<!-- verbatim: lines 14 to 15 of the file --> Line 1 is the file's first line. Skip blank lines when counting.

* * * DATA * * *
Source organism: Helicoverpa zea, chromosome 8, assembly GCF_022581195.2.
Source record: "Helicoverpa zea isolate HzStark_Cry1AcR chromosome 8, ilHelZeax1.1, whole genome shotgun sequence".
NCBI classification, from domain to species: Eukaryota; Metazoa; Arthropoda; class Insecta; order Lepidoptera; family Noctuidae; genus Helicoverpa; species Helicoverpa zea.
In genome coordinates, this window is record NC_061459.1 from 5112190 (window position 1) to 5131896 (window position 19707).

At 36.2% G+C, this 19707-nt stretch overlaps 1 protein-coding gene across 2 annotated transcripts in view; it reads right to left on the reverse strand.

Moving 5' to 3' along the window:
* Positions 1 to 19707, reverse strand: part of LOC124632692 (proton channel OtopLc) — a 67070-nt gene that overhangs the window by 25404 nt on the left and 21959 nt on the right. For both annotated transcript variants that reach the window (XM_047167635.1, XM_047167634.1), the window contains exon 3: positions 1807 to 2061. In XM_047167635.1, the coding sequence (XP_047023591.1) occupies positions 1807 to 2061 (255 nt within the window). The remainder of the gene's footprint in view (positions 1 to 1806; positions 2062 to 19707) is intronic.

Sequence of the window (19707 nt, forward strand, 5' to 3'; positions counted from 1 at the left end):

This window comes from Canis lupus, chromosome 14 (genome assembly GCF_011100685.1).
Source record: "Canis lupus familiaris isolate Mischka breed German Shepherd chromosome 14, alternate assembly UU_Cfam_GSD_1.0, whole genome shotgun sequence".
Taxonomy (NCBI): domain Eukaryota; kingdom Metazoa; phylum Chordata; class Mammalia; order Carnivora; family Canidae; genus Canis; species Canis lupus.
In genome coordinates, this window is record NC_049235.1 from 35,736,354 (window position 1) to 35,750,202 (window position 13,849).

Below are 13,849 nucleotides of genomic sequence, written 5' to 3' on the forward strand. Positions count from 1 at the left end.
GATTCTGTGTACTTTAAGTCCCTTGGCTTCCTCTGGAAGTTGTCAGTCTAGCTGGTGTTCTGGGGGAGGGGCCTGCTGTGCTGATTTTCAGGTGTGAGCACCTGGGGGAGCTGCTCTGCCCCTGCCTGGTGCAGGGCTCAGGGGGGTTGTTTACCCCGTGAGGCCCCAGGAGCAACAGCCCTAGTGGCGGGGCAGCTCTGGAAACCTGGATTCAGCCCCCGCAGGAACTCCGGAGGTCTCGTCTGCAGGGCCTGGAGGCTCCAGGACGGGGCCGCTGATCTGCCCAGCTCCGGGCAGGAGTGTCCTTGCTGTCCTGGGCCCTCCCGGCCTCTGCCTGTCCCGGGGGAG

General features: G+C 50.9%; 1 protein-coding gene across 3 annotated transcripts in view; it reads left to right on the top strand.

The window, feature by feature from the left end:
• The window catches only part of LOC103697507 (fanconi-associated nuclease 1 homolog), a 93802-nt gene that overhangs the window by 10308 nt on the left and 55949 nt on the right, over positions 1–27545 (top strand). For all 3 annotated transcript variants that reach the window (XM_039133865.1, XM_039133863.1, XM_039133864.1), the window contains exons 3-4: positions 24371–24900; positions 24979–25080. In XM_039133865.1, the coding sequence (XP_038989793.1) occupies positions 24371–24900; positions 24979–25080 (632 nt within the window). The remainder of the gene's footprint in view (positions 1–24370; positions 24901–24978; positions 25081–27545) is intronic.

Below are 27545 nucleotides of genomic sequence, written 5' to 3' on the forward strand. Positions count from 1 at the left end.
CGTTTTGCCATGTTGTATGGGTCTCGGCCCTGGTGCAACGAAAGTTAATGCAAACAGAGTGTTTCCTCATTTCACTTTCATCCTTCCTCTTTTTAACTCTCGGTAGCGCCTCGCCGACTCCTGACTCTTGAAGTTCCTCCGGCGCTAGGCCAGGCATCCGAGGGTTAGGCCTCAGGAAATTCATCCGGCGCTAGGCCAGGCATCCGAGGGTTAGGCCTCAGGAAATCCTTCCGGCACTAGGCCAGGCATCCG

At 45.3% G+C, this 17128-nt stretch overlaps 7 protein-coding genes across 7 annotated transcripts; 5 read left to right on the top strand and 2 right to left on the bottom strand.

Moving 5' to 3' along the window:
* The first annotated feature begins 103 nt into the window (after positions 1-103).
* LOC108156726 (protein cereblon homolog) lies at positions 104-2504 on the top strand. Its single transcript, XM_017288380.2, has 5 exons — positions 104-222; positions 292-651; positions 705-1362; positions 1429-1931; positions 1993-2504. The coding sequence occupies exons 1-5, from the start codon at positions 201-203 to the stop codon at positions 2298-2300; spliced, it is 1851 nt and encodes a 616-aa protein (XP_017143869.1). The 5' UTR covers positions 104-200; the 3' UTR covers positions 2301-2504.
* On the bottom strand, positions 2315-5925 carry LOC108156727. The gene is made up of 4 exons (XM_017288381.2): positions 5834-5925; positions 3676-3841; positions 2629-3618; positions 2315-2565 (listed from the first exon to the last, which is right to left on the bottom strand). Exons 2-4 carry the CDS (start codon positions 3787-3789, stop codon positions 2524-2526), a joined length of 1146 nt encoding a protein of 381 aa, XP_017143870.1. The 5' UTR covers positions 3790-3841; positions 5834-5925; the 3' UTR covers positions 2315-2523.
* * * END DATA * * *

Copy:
GATTCTGTGTACTTTAAGTCCCTTGGCTTCCTCTGGAAGTTGTCAGTCTAGCTGGTGTTCTGGGGGAGGGGCCTGCTGTGCTGATTTTCAGGTGTGAGCACCTGGGGGAGCTGCTCTGCCCCTGCCTGGTGCAGGGCTCAGGGGGGTTGTTTACCCCGTGAGGCCCCAGGAGCAACAGCCCTAGTGGCGGGGCAGCTCTGGAAACCTGGATTCAGCCCCCGCAGGAACTCCGGAGGTCTCGTCTGCAGGGCCTGGAGGCTCCAGGACGGGGCCGCTGATCTGCCCAGCTCCGGGCAGGAGTGTCCTTGCTGTCCTGGGCCCTCCCGGCCTCTGCCTGTCCCGGGGGAG

General features: G+C 50.9%; 1 protein-coding gene across 3 annotated transcripts in view; it reads left to right on the top strand.